Nick H
    @nicholashendrickx
    but just so i am understanding you correctly, i dont even need to return the struct like you said originally. I can just do `void populateObject(Object& obj)'
    Samuel Audet
    @saudet
    Yes, that's how passing by reference works in C++. It works pretty much like in Java
    Cotfas VLAD NICOLAE
    @cotfas
    hello
    i have a crash
    Stack: [0x0000700005eeb000,0x0000700005feb000], sp=0x0000700005fe5e80, free space=1003k
    Native frames: (J=compiled Java code, j=interpreted, Vv=VM code, C=native code)
    C [libsystem_platform.dylib+0x929] _platform_memmove$VARIANT$Haswell+0x29
    C [libopencv_core.3.2.dylib+0x614ee] _ZNK2cv3Mat6copyToERKNS_12_OutputArrayE+0xc2e
    C [libopencv_core.3.2.dylib+0x147077] _ZNK2cv11_InputArray6copyToERKNS_12_OutputArrayE+0x387
    C [libopencv_imgproc.3.2.dylib+0x276b7] _ZN2cv8cvtColorERKNS_11_InputArrayERKNS_12_OutputArrayEii+0x257
    C [libjniopencv_imgproc.dylib+0x7be79] Java_org_bytedeco_javacpp_opencv_1imgproc_cvtColor__Lorg_bytedeco_javacpp_opencv_1core_00024Mat_2Lorg_bytedeco_javacpp_opencv_1core_00024Mat_2I+0xf9
    mac os x catalina
        <dependency>
            <groupId>org.bytedeco.javacpp-presets</groupId>
            <artifactId>opencv-platform</artifactId>
            <version>${javacv.presets.version}</version>
        </dependency>
        <dependency>
            <groupId>org.bytedeco</groupId>
            <artifactId>javacpp</artifactId>
            <version>${javacv.version}</version>
        </dependency>
        <dependency>
            <groupId>org.bytedeco</groupId>
            <artifactId>javacv</artifactId>
            <version>${javacv.version}</version>
        </dependency>
        <javacv.version>1.3.3</javacv.version>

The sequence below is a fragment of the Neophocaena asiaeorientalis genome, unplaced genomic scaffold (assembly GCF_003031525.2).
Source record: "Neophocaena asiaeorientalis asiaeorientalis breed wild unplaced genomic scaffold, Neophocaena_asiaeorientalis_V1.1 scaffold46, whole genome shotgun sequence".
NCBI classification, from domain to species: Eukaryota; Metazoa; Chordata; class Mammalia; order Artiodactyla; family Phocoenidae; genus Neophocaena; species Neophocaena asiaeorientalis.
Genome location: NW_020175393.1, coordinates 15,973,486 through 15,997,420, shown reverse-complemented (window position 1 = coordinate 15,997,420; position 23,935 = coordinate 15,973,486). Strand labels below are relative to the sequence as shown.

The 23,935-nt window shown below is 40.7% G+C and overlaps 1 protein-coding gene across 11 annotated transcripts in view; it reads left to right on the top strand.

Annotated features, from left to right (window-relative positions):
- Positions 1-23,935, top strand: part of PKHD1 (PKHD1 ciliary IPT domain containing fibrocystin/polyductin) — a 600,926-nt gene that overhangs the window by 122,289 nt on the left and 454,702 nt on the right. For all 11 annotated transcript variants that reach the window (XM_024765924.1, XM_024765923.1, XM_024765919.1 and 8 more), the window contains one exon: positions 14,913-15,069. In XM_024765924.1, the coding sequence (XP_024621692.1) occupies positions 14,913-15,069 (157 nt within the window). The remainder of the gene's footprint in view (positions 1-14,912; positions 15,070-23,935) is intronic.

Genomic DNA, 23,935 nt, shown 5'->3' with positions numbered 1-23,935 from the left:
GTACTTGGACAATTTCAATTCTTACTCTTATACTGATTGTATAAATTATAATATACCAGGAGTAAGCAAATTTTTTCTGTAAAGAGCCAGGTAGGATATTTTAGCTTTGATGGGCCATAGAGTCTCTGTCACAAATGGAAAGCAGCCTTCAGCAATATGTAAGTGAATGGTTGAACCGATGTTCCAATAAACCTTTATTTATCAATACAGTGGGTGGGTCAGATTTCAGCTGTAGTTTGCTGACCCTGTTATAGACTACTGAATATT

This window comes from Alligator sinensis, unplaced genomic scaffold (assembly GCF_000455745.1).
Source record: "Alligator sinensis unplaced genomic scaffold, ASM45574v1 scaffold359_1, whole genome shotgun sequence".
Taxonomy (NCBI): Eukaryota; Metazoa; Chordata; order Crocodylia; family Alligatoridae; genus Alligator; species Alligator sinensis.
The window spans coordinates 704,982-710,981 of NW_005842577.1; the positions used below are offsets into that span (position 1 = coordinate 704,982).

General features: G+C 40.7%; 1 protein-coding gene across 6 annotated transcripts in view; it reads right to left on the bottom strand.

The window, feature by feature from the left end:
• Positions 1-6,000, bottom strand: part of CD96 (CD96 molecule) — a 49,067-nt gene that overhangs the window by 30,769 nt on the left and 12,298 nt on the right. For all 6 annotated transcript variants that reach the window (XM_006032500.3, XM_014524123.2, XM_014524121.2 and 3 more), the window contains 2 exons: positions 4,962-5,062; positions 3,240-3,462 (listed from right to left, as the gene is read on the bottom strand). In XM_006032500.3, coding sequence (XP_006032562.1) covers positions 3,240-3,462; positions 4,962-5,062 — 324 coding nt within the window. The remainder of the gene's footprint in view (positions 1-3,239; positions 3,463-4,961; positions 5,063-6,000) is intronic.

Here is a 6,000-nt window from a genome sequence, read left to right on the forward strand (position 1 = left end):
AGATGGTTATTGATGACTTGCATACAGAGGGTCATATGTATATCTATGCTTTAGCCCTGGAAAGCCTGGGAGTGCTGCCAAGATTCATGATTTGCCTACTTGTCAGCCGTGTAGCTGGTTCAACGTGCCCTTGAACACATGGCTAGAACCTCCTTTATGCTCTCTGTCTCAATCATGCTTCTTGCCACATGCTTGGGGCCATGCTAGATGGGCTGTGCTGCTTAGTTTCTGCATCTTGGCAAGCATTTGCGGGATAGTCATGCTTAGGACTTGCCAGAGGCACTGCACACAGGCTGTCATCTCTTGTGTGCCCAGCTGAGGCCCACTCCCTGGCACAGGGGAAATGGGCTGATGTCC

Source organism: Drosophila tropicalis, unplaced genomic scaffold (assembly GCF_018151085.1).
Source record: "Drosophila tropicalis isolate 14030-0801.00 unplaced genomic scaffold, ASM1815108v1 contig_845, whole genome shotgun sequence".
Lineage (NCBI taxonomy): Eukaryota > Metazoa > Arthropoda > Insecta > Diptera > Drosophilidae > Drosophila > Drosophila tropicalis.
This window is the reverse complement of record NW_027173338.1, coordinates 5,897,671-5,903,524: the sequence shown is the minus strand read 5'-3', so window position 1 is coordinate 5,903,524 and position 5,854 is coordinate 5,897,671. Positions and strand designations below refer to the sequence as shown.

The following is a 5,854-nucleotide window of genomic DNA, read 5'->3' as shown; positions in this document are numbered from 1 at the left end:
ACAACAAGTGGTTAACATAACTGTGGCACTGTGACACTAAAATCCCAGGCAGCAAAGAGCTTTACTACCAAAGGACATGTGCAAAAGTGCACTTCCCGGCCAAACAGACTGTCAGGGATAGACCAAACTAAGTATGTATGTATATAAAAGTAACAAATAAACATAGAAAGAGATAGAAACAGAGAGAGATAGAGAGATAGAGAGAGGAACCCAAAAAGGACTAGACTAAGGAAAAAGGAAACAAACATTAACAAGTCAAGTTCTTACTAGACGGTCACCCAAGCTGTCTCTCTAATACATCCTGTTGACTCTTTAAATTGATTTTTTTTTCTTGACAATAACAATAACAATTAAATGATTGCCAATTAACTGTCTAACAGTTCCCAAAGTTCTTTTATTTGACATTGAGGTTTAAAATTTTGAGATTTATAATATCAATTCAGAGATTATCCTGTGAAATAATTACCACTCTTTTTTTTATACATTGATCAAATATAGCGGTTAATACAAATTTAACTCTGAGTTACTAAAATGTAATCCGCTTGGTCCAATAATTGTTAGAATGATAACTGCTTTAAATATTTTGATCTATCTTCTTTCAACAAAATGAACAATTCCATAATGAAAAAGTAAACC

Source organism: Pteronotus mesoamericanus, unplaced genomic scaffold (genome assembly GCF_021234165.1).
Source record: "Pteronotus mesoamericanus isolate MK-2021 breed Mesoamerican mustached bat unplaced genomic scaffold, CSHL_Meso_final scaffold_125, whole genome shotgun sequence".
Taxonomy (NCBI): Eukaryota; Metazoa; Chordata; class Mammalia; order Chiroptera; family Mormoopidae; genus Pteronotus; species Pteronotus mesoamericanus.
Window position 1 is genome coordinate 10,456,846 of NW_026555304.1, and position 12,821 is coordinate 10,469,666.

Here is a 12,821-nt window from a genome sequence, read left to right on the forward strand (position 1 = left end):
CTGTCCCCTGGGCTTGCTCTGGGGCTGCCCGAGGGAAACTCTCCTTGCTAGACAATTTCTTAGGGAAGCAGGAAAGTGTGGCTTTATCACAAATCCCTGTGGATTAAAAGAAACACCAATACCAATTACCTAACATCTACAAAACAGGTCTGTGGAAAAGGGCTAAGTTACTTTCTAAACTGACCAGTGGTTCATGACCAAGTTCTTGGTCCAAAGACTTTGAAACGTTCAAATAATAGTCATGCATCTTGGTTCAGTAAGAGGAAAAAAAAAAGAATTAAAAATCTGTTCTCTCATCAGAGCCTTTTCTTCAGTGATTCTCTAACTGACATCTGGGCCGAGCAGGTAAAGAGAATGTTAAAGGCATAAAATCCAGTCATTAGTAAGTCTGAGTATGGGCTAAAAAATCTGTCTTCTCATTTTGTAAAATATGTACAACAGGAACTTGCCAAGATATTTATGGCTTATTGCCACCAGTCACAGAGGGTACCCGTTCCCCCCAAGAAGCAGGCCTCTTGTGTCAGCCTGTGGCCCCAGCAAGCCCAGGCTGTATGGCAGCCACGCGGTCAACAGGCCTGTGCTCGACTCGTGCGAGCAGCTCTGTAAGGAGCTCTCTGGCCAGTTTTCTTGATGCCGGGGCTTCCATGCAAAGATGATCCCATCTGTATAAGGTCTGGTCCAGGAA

<javacv.presets.version>3.2.0-1.3</javacv.presets.version>

    Mat matrix = new OpenCVFrameConverter.ToMat().convert(new Java2DFrameConverter().convert(bufferedImage));
    Mat grayMatrix = new Mat(matrix.size(), CV_8UC1);
    if (matrix.channels() == 4) {
    cvtColor(matrix, matrix, CV_BGRA2BGR); <<< crashing here with SIGSEGV on 6k/9k pixel image
    }

    A fatal error has been detected by the Java Runtime Environment:

    #

    SIGSEGV (0xb) at pc=0x00007fff6f52d929, pid=10594, tid=0x000000000001b923

    #

    JRE version: Java(TM) SE Runtime Environment (8.0_261-b12) (build 1.8.0_261-b12)

    Java VM: Java HotSpot(TM) 64-Bit Server VM (25.261-b12 mixed mode bsd-amd64 compressed oops)

    Problematic frame:

    C [libsystem_platform.dylib+0x929] _platform_memmove$VARIANT$Haswell+0x29

    Samuel Audet
    @saudet
    Please try again with JavaCV 1.5.4.
    trippy22
    @trippy22
    im trying to solve a puzzle with opencv, i have some clean templates that i want to match to, and then some very noisy images (which will be matched to the template)
    no luck though so far i think whatever im doing isnt enough because the images are filled with noise
    Samuel Audet
    @saudet
    Try to match it at a lower scale, such the noise gets smoothed out
    Samuel Audet
    @saudet
    @supergrecko Would you be able to help this guy? https://stackoverflow.com/questions/65634369/llvm-ir-with-java-api